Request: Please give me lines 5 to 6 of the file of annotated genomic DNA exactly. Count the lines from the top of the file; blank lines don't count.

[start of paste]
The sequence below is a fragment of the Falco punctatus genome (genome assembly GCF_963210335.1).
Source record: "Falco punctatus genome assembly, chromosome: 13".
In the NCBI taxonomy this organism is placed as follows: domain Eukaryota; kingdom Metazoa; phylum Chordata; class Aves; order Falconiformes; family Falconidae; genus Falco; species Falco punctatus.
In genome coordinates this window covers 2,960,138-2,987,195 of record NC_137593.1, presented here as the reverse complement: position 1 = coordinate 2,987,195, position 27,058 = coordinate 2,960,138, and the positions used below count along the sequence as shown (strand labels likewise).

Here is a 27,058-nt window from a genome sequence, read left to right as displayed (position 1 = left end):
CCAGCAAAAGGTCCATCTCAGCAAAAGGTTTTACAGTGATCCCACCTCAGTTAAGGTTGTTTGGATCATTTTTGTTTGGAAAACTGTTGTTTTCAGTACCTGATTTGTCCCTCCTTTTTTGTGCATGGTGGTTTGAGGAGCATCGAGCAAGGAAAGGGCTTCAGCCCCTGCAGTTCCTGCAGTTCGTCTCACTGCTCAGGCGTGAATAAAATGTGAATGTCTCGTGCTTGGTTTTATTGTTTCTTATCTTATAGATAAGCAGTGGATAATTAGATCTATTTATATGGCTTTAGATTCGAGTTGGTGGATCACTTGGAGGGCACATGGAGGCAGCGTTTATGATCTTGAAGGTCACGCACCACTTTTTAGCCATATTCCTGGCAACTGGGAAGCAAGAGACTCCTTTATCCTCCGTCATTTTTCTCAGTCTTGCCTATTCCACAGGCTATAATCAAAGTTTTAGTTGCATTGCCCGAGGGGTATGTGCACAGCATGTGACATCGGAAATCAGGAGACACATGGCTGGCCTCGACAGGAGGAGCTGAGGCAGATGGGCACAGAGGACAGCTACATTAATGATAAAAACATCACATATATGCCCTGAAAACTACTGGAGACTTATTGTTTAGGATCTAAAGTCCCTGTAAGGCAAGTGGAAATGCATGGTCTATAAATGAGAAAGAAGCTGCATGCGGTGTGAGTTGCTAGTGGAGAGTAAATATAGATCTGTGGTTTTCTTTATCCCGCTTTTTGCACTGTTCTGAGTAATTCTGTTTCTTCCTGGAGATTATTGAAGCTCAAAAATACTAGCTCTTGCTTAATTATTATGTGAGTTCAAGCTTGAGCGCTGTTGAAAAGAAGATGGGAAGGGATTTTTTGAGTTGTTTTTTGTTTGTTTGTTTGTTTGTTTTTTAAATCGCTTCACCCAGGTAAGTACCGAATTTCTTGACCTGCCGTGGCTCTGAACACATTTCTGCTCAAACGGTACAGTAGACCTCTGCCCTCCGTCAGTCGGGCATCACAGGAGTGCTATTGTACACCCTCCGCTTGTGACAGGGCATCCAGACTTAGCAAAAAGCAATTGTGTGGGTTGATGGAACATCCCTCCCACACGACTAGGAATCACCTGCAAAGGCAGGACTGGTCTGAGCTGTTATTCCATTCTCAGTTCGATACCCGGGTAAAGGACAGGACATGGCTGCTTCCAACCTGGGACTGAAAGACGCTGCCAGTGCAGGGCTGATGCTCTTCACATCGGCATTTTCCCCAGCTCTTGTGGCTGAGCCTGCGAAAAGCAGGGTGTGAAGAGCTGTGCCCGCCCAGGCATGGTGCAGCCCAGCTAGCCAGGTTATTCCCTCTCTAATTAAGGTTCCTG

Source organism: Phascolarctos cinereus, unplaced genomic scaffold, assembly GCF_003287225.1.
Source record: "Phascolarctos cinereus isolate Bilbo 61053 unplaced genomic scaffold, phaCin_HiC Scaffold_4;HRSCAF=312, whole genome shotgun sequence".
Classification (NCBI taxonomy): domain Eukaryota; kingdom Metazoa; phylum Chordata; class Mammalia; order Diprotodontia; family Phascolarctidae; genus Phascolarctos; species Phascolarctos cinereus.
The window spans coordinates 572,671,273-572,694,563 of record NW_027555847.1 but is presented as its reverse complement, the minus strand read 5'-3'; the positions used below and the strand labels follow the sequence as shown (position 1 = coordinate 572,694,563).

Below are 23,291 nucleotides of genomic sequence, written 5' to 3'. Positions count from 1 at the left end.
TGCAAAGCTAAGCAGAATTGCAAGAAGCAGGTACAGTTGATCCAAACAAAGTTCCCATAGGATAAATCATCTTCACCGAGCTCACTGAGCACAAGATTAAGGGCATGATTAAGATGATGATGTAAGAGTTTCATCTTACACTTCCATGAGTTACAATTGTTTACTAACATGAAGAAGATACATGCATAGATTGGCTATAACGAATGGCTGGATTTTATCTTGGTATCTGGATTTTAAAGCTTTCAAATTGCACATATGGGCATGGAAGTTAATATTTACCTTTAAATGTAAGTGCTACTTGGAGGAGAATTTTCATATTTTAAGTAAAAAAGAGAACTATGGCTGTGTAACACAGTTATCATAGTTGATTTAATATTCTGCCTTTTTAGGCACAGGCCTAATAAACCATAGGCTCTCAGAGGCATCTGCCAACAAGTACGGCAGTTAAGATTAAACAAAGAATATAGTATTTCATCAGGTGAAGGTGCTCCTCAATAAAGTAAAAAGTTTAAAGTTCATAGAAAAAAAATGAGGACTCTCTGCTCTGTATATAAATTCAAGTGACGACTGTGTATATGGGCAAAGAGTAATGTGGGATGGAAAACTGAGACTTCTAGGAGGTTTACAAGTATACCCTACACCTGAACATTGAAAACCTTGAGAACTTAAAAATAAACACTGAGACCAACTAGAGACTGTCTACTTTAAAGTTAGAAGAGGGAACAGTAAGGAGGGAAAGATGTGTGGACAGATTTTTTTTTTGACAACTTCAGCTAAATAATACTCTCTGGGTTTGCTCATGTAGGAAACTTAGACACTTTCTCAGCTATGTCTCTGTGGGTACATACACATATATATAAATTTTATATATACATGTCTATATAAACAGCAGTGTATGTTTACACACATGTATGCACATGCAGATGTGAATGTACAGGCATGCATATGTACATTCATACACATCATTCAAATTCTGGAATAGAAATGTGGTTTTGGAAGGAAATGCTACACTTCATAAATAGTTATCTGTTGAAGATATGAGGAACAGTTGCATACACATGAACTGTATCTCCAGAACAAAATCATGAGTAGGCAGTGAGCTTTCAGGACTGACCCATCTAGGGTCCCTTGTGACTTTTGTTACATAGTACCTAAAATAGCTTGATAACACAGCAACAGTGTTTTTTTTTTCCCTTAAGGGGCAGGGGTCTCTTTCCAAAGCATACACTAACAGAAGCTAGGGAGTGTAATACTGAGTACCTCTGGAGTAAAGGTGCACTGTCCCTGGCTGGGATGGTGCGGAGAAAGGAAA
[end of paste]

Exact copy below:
Here is a 27,058-nt window from a genome sequence, read left to right as displayed (position 1 = left end):
CCAGCAAAAGGTCCATCTCAGCAAAAGGTTTTACAGTGATCCCACCTCAGTTAAGGTTGTTTGGATCATTTTTGTTTGGAAAACTGTTGTTTTCAGTACCTGATTTGTCCCTCCTTTTTTGTGCATGGTGGTTTGAGGAGCATCGAGCAAGGAAAGGGCTTCAGCCCCTGCAGTTCCTGCAGTTCGTCTCACTGCTCAGGCGTGAATAAAATGTGAATGTCTCGTGCTTGGTTTTATTGTTTCTTATCTTATAGATAAGCAGTGGATAATTAGATCTATTTATATGGCTTTAGATTCGAGTTGGTGGATCACTTGGAGGGCACATGGAGGCAGCGTTTATGATCTTGAAGGTCACGCACCACTTTTTAGCCATATTCCTGGCAACTGGGAAGCAAGAGACTCCTTTATCCTCCGTCATTTTTCTCAGTCTTGCCTATTCCACAGGCTATAATCAAAGTTTTAGTTGCATTGCCCGAGGGGTATGTGCACAGCATGTGACATCGGAAATCAGGAGACACATGGCTGGCCTCGACAGGAGGAGCTGAGGCAGATGGGCACAGAGGACAGCTACATTAATGATAAAAACATCACATATATGCCCTGAAAACTACTGGAGACTTATTGTTTAGGATCTAAAGTCCCTGTAAGGCAAGTGGAAATGCATGGTCTATAAATGAGAAAGAAGCTGCATGCGGTGTGAGTTGCTAGTGGAGAGTAAATATAGATCTGTGGTTTTCTTTATCCCGCTTTTTGCACTGTTCTGAGTAATTCTGTTTCTTCCTGGAGATTATTGAAGCTCAAAAATACTAGCTCTTGCTTAATTATTATGTGAGTTCAAGCTTGAGCGCTGTTGAAAAGAAGATGGGAAGGGATTTTTTGAGTTGTTTTTTGTTTGTTTGTTTGTTTGTTTTTTAAATCGCTTCACCCAGGTAAGTACCGAATTTCTTGACCTGCCGTGGCTCTGAACACATTTCTGCTCAAACGGTACAGTAGACCTCTGCCCTCCGTCAGTCGGGCATCACAGGAGTGCTATTGTACACCCTCCGCTTGTGACAGGGCATCCAGACTTAGCAAAAAGCAATTGTGTGGGTTGATGGAACATCCCTCCCACACGACTAGGAATCACCTGCAAAGGCAGGACTGGTCTGAGCTGTTATTCCATTCTCAGTTCGATACCCGGGTAAAGGACAGGACATGGCTGCTTCCAACCTGGGACTGAAAGACGCTGCCAGTGCAGGGCTGATGCTCTTCACATCGGCATTTTCCCCAGCTCTTGTGGCTGAGCCTGCGAAAAGCAGGGTGTGAAGAGCTGTGCCCGCCCAGGCATGGTGCAGCCCAGCTAGCCAGGTTATTCCCTCTCTAATTAAGGTTCCTG